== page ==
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I am attempting to learn inverse hyperbolic functions but I can't even follow the examples in the book. The example is $y= \sinh y = \frac{e^y - e^{-y}}2$ they they make it into $e^y -2x - e^{-y} = 0$ I don't really understand what is going on, are inverses equal to x? I just don't follow what he did there at all. There just isn't much explanation here, or at least enough for me to figure it out.

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That should read $x = \mathrm{sinh} y$, so that $y=\mathrm{sinh}^{-1} x$ (the inverse hyperbolic sine function) is what you're solving for. And what they did is basically multiply both sides of the equation by $2$ and then move everything onto one side. –  anon Oct 7 '11 at 0:42
    
I stared at it for about 10 minutes and couldn't figure that out...either I am stupid or they should have just added that step. –  user138246 Oct 7 '11 at 0:45
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Jordan, you shouldn't have to apologize or call yourself stupid. Maybe you are doomed to be forever bad at math, or maybe you have a lot more potential and just can't find the right rhythm - I don't have an answer to that. But it seriously pains me to see you beating yourself up all the time. –  anon Oct 7 '11 at 0:53
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...and it's certainly unhealthy to be frequently, repeatedly calling yourself "stupid". Things like those, repeated enough, are self-fulfilling. You need to change that habit if you don't want to be forever stuck. –  J. M. Oct 7 '11 at 1:03
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The text of the question is not clear, and I am a few miles away from my copy of Stewart. But I imagine that the calculation goes something like this. Suppose that $$x=\sinh y= \frac{e^y-e^{-y}}{2}.$$ We want to solve for $y$ in terms of $x$. The first thing to do is to multiply both sides by $2$, so we won't have to carry fractions around. They are heavy.

So we get $2x=e^y-e^{-y}$. Now we can do one of several things. Maybe rewrite $e^{-y}$ as $1/e^y$. So now we have $$2x=e^y -\frac{1}{e^y}.$$ It will save typing, and be useful in other ways, to let $w=e^y$. We obtain $$2x=w -\frac{1}{w}.$$ Multiply both sides by $w$. We get $2xw=w^2-1$. Rearrange this equation a little. We get $$w^2-2xw-1=0.$$ This is a quadratic equation in $w$. The solutions are, by the Quadratic Formula, $$w=\frac{2x+\sqrt{4x^2+4}}{2}=x \pm\sqrt{x^2+1}.$$ Now we remember that $w=e^y$, so $$e^y=x \pm\sqrt{x^2+1}.$$ But note that $e^y$ is always positive, and $x-\sqrt{x^2+1}$ is negative. So the solution with the minus sign has to be rejected, and $$e^y=x + \sqrt{x^2+1}.$$ Take the natural logarithm ($\ln$) of both sides. We get $$y=\ln\left(x+\sqrt{x^2+1}\right).$$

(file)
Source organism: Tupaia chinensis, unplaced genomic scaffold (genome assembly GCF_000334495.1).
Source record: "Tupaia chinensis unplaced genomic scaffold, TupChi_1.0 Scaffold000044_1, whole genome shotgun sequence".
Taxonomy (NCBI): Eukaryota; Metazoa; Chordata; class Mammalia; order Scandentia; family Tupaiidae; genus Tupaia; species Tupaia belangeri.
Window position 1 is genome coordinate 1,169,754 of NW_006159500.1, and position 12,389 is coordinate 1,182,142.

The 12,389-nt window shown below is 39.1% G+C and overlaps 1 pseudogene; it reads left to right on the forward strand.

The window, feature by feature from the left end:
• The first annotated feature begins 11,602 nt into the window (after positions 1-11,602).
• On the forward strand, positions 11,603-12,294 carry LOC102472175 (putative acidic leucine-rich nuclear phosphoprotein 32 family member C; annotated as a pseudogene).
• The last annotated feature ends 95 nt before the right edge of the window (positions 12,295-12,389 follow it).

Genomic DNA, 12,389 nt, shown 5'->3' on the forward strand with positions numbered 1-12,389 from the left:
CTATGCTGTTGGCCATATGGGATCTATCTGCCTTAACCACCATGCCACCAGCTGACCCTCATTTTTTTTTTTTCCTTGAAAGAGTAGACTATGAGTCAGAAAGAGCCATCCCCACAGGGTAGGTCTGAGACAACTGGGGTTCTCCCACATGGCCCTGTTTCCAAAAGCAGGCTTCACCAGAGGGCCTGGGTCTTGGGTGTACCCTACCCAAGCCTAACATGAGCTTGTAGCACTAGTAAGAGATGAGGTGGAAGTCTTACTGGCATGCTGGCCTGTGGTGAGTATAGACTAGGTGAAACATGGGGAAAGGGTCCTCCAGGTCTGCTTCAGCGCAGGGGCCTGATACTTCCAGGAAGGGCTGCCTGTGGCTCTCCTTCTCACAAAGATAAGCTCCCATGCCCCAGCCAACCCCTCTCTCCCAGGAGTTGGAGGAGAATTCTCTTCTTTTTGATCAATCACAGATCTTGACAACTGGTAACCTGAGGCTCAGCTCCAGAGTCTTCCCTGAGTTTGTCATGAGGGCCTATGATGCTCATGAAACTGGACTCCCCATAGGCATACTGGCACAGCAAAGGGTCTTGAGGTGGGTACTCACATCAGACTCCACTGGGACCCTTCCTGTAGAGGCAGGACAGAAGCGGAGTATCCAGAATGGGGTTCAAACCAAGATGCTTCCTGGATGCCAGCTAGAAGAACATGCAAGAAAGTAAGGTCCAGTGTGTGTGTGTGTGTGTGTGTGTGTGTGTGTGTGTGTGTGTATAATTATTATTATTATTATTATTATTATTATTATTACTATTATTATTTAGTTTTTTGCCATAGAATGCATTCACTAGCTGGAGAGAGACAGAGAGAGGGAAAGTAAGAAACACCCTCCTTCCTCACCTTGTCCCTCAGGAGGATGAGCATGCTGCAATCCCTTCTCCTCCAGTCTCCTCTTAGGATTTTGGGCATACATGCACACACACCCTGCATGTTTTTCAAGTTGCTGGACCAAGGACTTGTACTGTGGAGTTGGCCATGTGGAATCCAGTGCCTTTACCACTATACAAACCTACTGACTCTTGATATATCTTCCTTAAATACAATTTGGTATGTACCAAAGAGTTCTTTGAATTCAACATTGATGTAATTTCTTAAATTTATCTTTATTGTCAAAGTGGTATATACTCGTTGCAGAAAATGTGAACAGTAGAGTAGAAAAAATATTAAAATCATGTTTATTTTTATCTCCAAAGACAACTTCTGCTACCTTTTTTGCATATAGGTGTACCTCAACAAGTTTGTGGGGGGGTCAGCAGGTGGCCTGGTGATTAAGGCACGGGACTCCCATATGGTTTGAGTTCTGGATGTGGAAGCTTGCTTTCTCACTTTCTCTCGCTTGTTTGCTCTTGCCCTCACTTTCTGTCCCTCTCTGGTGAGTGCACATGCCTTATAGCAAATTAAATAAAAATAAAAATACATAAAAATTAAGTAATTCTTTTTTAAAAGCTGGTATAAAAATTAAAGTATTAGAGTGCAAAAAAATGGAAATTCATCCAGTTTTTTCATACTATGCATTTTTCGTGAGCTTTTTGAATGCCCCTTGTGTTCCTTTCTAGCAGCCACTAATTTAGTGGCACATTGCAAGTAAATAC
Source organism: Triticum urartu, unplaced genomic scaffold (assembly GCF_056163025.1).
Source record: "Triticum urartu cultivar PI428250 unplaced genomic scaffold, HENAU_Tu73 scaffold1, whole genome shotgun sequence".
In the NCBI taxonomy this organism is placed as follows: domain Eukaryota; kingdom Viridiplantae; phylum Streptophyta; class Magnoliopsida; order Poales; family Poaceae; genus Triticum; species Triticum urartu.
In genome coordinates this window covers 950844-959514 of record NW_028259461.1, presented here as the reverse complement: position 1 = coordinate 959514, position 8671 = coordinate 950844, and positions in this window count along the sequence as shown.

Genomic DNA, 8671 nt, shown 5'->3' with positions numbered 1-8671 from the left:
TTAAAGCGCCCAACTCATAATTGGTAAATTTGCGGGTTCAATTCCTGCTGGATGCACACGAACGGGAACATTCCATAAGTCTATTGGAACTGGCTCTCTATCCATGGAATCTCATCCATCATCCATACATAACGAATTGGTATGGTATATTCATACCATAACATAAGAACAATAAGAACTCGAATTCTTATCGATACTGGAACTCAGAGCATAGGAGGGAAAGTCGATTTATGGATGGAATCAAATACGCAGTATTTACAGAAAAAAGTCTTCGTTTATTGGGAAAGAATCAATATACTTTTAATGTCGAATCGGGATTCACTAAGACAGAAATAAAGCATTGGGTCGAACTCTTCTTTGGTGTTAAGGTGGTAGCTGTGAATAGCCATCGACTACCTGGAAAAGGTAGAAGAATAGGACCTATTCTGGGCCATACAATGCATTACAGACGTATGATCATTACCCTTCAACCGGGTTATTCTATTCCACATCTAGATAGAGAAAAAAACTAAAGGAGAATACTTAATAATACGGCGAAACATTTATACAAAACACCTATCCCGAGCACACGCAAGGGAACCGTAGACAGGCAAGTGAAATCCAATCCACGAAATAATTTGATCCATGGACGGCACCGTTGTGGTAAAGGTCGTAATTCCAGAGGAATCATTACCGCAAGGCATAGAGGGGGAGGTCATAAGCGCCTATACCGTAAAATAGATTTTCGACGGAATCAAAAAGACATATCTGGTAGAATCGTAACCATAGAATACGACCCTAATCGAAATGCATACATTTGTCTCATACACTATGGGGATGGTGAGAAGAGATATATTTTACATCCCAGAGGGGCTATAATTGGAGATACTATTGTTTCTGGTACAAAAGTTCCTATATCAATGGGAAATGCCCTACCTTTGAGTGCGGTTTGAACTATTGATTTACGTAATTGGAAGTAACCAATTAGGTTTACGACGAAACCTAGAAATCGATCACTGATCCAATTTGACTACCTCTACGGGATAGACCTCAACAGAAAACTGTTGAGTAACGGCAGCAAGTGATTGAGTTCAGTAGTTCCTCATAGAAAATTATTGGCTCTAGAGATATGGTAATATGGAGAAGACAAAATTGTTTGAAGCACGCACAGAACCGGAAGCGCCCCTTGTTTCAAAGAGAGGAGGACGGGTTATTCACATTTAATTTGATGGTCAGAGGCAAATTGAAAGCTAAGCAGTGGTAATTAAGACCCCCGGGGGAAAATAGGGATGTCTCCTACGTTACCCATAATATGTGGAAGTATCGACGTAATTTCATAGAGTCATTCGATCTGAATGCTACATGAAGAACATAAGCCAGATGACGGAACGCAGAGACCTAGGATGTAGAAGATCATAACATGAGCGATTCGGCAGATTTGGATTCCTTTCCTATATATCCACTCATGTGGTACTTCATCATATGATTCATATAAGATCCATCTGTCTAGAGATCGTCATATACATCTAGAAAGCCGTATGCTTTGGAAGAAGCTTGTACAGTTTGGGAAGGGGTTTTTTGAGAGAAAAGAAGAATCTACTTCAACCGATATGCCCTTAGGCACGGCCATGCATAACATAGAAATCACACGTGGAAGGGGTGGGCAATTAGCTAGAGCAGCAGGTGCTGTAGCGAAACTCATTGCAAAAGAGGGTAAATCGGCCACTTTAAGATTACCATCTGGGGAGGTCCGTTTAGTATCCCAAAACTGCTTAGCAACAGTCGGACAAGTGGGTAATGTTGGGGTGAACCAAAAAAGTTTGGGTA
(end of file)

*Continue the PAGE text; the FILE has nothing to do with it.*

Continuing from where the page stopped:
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How do I take the natural logarithm of a number? –  user138246 Oct 7 '11 at 1:17
    
@Jordan: The line in which Andre took the natural logarithm doesn't have a specific number, it has an expression. In order to represent taking the natural logarithm of it, you put $\ln()$ around it. This "undoes" the exponential function, so taking the natural logarithm of $e^y$ returns plain old $\text{ }y$. –  anon Oct 7 '11 at 1:20
    
I don't know why I just can't wrap my head around that concept. So if I am taking loge of $e^y$ it is going to give me y because whatever is making e y will also make the ln y? Also what if I don't have x as a value, what if the value is 5 so I have 5 = sinh inverse? –  user138246 Oct 7 '11 at 1:24
    
Remember, this is one of the standard facts I said in another post comes up over and over, and has to become automatic: $\ln(e^u)=u$. –  André Nicolas Oct 7 '11 at 1:26
    
I don't follow the quadratic part at all. –  user138246 Oct 7 '11 at 2:26
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Try writing $y = \dfrac{e^x - e^{-x}}{2}$, so $y = \sinh x$, not $y= \sinh y$.

$$ \begin{align} y & = \frac{e^x + e^{-x}}{2} \\ \\ 2y & = e^x + e^{-x} \\ \\ 0 & = e^x + e^{-x} - 2y \end{align} $$ If you multiply both sides of this by $e^x$, you get $$ 0 = \left(e^x\right)^2 + 1 - 2ye^x, $$ so $$ 0 = u^2 + 1 - 2yu $$ and you've got a quadratic equation in $u$ $$ au^2 + bu + c = 0, $$ where $a=1$, $b=-2y$, and $c=1$.

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I believe you have the $y$ and $x$ backwards. –  anon Oct 7 '11 at 1:02
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